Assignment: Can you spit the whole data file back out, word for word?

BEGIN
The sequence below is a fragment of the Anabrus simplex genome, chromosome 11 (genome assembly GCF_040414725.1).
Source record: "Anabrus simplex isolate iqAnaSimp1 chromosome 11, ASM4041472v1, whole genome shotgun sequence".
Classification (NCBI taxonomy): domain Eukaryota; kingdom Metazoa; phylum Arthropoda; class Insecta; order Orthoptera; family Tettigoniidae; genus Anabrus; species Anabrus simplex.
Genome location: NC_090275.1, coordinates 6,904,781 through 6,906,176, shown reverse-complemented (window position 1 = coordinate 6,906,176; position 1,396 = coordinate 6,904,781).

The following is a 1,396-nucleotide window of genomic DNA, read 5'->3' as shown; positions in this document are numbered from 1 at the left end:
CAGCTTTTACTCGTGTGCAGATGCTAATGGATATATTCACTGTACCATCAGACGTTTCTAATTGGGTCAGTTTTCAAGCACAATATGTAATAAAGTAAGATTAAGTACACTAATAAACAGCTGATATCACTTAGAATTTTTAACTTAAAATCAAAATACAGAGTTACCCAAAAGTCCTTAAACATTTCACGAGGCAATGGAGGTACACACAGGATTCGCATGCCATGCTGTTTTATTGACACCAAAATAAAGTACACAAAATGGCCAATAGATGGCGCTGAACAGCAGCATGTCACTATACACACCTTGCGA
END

The sequence below is a fragment of the Anabrus simplex genome, chromosome 11 (genome assembly GCF_040414725.1).
Source record: "Anabrus simplex isolate iqAnaSimp1 chromosome 11, ASM4041472v1, whole genome shotgun sequence".
Classification (NCBI taxonomy): domain Eukaryota; kingdom Metazoa; phylum Arthropoda; class Insecta; order Orthoptera; family Tettigoniidae; genus Anabrus; species Anabrus simplex.
Genome location: NC_090275.1, coordinates 6,904,781 through 6,906,176, shown reverse-complemented (window position 1 = coordinate 6,906,176; position 1,396 = coordinate 6,904,781).

The following is a 1,396-nucleotide window of genomic DNA, read 5'->3' as shown; positions in this document are numbered from 1 at the left end:
CAGCTTTTACTCGTGTGCAGATGCTAATGGATATATTCACTGTACCATCAGACGTTTCTAATTGGGTCAGTTTTCAAGCACAATATGTAATAAAGTAAGATTAAGTACACTAATAAACAGCTGATATCACTTAGAATTTTTAACTTAAAATCAAAATACAGAGTTACCCAAAAGTCCTTAAACATTTCACGAGGCAATGGAGGTACACACAGGATTCGCATGCCATGCTGTTTTATTGACACCAAAATAAAGTACACAAAATGGCCAATAGATGGCGCTGAACAGCAGCATGTCACTATACACACCTTGCGA